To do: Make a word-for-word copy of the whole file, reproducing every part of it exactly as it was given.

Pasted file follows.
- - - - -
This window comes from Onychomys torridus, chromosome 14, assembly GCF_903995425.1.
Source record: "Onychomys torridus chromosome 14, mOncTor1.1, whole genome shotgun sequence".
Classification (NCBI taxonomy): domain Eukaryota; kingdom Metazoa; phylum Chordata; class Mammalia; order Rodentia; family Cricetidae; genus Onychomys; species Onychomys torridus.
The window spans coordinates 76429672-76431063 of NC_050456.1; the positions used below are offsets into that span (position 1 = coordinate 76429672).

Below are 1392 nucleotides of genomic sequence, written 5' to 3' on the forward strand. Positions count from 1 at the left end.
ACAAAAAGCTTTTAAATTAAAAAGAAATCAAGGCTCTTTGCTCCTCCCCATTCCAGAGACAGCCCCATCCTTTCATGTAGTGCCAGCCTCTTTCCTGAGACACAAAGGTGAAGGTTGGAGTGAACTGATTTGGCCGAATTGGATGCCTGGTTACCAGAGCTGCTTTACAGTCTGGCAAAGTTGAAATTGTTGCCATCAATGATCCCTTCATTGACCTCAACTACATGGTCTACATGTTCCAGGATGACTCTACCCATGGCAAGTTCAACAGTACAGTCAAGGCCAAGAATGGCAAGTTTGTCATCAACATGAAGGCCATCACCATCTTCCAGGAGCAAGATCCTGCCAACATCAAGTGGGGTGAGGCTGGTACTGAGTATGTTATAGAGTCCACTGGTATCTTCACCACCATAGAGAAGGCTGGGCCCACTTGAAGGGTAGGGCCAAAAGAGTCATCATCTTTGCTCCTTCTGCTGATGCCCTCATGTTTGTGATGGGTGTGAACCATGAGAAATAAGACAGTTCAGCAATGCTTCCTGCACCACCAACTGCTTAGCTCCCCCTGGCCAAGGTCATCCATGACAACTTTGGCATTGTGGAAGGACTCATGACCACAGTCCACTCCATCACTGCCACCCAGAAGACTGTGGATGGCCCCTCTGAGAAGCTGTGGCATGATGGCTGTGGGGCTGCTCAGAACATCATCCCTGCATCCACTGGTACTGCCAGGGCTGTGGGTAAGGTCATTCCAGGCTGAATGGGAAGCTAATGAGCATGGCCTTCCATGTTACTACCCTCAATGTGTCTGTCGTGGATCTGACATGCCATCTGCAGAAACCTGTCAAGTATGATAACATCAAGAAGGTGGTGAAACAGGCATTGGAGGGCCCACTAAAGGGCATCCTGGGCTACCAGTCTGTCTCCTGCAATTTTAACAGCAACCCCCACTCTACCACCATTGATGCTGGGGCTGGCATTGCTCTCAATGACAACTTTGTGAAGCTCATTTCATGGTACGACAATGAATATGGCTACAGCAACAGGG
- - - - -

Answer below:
This window comes from Onychomys torridus, chromosome 14, assembly GCF_903995425.1.
Source record: "Onychomys torridus chromosome 14, mOncTor1.1, whole genome shotgun sequence".
Classification (NCBI taxonomy): domain Eukaryota; kingdom Metazoa; phylum Chordata; class Mammalia; order Rodentia; family Cricetidae; genus Onychomys; species Onychomys torridus.
The window spans coordinates 76429672-76431063 of NC_050456.1; the positions used below are offsets into that span (position 1 = coordinate 76429672).

Below are 1392 nucleotides of genomic sequence, written 5' to 3' on the forward strand. Positions count from 1 at the left end.
ACAAAAAGCTTTTAAATTAAAAAGAAATCAAGGCTCTTTGCTCCTCCCCATTCCAGAGACAGCCCCATCCTTTCATGTAGTGCCAGCCTCTTTCCTGAGACACAAAGGTGAAGGTTGGAGTGAACTGATTTGGCCGAATTGGATGCCTGGTTACCAGAGCTGCTTTACAGTCTGGCAAAGTTGAAATTGTTGCCATCAATGATCCCTTCATTGACCTCAACTACATGGTCTACATGTTCCAGGATGACTCTACCCATGGCAAGTTCAACAGTACAGTCAAGGCCAAGAATGGCAAGTTTGTCATCAACATGAAGGCCATCACCATCTTCCAGGAGCAAGATCCTGCCAACATCAAGTGGGGTGAGGCTGGTACTGAGTATGTTATAGAGTCCACTGGTATCTTCACCACCATAGAGAAGGCTGGGCCCACTTGAAGGGTAGGGCCAAAAGAGTCATCATCTTTGCTCCTTCTGCTGATGCCCTCATGTTTGTGATGGGTGTGAACCATGAGAAATAAGACAGTTCAGCAATGCTTCCTGCACCACCAACTGCTTAGCTCCCCCTGGCCAAGGTCATCCATGACAACTTTGGCATTGTGGAAGGACTCATGACCACAGTCCACTCCATCACTGCCACCCAGAAGACTGTGGATGGCCCCTCTGAGAAGCTGTGGCATGATGGCTGTGGGGCTGCTCAGAACATCATCCCTGCATCCACTGGTACTGCCAGGGCTGTGGGTAAGGTCATTCCAGGCTGAATGGGAAGCTAATGAGCATGGCCTTCCATGTTACTACCCTCAATGTGTCTGTCGTGGATCTGACATGCCATCTGCAGAAACCTGTCAAGTATGATAACATCAAGAAGGTGGTGAAACAGGCATTGGAGGGCCCACTAAAGGGCATCCTGGGCTACCAGTCTGTCTCCTGCAATTTTAACAGCAACCCCCACTCTACCACCATTGATGCTGGGGCTGGCATTGCTCTCAATGACAACTTTGTGAAGCTCATTTCATGGTACGACAATGAATATGGCTACAGCAACAGGG